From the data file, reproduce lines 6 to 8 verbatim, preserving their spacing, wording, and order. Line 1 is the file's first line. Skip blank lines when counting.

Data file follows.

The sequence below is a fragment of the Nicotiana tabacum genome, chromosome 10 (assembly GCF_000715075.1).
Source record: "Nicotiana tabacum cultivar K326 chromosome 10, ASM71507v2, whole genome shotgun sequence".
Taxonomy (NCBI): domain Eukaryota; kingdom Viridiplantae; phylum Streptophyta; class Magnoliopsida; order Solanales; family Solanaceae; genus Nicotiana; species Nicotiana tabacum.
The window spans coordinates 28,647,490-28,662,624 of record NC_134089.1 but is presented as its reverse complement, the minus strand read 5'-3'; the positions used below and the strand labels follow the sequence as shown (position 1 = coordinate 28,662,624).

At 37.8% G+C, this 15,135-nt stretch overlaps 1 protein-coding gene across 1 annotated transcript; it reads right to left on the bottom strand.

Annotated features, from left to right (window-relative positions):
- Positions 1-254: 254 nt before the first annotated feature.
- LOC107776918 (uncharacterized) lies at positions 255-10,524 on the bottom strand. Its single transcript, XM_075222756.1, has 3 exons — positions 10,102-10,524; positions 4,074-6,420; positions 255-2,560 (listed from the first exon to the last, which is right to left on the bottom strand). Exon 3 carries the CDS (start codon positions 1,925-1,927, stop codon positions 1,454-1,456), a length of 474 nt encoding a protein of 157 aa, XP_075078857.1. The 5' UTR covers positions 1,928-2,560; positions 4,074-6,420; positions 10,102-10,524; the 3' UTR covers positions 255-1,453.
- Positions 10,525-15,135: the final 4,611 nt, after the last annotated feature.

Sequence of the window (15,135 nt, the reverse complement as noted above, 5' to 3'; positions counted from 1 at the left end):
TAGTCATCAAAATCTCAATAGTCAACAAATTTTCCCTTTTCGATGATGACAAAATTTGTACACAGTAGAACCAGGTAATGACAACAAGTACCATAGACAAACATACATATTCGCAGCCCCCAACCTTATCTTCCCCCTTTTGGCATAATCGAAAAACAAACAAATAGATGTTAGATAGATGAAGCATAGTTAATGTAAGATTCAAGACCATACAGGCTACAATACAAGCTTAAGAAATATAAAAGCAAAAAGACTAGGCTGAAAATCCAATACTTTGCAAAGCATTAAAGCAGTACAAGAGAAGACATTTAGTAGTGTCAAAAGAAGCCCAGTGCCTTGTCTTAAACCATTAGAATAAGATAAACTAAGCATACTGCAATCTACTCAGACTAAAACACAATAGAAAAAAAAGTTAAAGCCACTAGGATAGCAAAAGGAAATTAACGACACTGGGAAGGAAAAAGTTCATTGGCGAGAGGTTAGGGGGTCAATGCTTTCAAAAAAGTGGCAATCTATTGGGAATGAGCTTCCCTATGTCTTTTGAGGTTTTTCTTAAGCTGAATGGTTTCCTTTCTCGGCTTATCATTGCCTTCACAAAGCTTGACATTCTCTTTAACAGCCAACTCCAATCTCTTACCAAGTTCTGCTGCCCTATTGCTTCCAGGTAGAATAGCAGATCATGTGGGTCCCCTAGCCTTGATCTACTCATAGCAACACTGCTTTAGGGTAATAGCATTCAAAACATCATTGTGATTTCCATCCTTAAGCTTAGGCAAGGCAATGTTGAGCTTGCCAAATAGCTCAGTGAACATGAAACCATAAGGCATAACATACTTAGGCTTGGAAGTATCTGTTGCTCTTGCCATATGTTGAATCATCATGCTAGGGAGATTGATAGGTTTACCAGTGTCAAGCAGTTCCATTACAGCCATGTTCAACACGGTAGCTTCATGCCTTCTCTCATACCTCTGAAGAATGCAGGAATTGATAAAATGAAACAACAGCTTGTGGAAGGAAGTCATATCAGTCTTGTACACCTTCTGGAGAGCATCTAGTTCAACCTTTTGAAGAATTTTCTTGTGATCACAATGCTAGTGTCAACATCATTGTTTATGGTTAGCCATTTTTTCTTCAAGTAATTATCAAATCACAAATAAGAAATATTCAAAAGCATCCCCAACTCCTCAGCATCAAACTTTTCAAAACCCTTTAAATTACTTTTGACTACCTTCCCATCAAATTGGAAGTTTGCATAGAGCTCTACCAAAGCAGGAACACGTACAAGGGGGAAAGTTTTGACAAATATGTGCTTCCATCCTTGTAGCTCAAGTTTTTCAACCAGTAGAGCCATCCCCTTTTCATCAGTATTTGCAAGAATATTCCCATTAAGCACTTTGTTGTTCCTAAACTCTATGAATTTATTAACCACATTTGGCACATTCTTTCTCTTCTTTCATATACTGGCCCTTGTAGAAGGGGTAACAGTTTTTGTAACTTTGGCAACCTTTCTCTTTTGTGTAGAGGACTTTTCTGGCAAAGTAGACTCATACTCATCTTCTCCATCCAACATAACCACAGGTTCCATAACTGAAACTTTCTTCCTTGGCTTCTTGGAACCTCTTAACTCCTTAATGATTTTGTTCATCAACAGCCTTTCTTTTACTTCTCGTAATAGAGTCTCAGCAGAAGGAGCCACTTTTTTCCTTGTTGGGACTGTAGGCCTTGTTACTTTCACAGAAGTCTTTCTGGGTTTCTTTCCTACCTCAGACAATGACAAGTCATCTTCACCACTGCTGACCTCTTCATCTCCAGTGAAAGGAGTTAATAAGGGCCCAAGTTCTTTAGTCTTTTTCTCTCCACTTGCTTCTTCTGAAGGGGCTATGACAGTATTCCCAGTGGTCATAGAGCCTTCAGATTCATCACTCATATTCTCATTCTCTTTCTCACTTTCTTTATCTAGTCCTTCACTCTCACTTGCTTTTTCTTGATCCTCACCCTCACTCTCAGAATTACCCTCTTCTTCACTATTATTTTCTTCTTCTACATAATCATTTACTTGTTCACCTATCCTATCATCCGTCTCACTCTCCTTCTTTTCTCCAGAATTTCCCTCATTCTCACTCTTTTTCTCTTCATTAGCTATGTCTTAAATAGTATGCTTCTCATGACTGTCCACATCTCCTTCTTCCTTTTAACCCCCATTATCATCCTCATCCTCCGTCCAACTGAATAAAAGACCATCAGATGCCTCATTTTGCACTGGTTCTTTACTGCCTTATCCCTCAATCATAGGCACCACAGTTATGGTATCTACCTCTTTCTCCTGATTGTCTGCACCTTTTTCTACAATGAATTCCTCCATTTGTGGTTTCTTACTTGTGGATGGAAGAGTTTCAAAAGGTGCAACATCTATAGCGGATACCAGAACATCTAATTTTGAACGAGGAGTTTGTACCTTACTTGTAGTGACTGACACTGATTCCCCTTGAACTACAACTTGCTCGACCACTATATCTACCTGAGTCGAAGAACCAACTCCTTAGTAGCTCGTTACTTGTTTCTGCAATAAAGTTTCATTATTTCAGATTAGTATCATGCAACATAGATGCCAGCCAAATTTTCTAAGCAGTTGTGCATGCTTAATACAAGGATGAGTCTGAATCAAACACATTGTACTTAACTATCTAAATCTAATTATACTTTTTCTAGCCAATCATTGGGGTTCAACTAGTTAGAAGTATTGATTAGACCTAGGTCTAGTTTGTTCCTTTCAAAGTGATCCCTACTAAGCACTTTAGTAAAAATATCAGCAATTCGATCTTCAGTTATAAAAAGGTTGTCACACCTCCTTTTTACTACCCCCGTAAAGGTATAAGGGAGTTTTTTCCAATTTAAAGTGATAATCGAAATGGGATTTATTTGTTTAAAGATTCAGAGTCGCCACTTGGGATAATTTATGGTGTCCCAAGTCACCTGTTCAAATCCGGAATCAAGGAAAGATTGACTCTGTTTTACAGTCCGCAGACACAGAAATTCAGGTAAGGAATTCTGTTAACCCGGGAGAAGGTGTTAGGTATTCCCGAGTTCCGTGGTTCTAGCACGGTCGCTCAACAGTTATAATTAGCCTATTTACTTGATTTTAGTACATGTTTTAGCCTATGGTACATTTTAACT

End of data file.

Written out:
Annotated features, from left to right (window-relative positions):
- Positions 1-254: 254 nt before the first annotated feature.
- LOC107776918 (uncharacterized) lies at positions 255-10,524 on the bottom strand. Its single transcript, XM_075222756.1, has 3 exons — positions 10,102-10,524; positions 4,074-6,420; positions 255-2,560 (listed from the first exon to the last, which is right to left on the bottom strand). Exon 3 carries the CDS (start codon positions 1,925-1,927, stop codon positions 1,454-1,456), a length of 474 nt encoding a protein of 157 aa, XP_075078857.1. The 5' UTR covers positions 1,928-2,560; positions 4,074-6,420; positions 10,102-10,524; the 3' UTR covers positions 255-1,453.